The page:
Several years ago, a television interviewer asked Sophia Loren the secret of her success. The actress didn’t hesitate for a moment. “I am successful,” she replied, “because I was willing to give up being anonymous.”
It appears that anyone who ultimately achieves their dreams has a clear idea what the trade-off was that was needed to accomplish it. It’s a characteristic often lacking in those who attribute their lack of success to bad breaks, circumstances over which they had no control or lack of money.
Money, in fact, becomes a popular scapegoat in stories about failure.
Most often, however, our dreams are created out of time, not money. In Jean-Louis Servan-Schrieber’s The Art of Time, he makes this startling observation: “We think much more about the use of money, which is renewable, than we do about time which is irreplaceable.”
Here’s the fascinating—thought often overlooked—truth about what we get in life: everything we have, whether we are living our dreams or not, is acquired by making a trade.
We trade our time, our talent, our experience, our attitudes for the lifestyle we create. Sadly, many people also trade in their dreams, settling instead for a less than satisfying life because it may seem easier or quicker to achieve the ordinary.
Nowhere is this more poetically illustrated than in Paulo Coelho’s little gem The Alchemist. The hero of this tale is Santiago, a young Spanish shepherd, who has already traded in his parent’s dream for him of becoming a priest for his own dream of traveling.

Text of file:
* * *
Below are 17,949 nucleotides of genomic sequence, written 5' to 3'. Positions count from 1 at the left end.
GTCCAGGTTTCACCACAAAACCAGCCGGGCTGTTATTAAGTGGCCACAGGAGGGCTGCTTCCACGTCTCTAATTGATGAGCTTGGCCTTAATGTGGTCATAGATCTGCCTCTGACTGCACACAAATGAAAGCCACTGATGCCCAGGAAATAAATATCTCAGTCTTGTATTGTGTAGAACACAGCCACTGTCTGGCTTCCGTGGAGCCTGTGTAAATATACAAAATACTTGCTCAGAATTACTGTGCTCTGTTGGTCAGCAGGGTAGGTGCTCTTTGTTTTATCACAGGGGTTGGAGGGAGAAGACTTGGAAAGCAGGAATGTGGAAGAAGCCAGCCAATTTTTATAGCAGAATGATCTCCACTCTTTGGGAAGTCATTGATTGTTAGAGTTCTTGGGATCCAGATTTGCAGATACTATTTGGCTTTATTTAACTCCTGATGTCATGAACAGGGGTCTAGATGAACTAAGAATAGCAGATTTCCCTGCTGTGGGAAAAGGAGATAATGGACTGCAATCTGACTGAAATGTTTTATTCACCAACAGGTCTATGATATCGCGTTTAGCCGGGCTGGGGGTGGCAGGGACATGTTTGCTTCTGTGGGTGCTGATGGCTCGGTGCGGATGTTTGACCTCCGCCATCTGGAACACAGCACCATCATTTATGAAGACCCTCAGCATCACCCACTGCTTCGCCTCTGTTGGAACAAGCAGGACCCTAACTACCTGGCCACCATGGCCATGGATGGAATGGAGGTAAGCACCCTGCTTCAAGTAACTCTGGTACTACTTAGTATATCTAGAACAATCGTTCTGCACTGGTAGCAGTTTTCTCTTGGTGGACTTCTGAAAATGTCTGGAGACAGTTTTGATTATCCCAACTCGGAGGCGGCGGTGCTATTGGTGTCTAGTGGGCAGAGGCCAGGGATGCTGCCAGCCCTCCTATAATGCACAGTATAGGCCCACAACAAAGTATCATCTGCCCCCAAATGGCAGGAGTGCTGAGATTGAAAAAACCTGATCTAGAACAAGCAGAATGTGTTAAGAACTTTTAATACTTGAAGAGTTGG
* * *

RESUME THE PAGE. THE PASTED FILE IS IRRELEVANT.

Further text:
Along the way, he encounters a wise man who prods him to achieve his personal destiny. To add motivation, the wise man points out a number of people who traded in their dreams for a seemingly secure life.
One of them is a shopkeeper who resists his lifelong dream of a trip to Mecca. At one point he says to Santiago, “Today, I understand something I didn’t see before: every blessing ignored become a curse. “
What the shopkeeper demonstrates so poignantly is a universal truth. When we trade off our dreams for a lesser life, we are doomed to unhappiness.
On the other hand, if we trade off our fears and doubts for our own dream quest, satisfaction and joy that we have never known before are inevitable.
So is there anything you still need to trade in order to be living your dreams? Since all life is a trade anyway, why avoid what you really want? You’re already spending your time and energy doing something. Make it count.
Don’t you think dreams are a better investment than drudgery?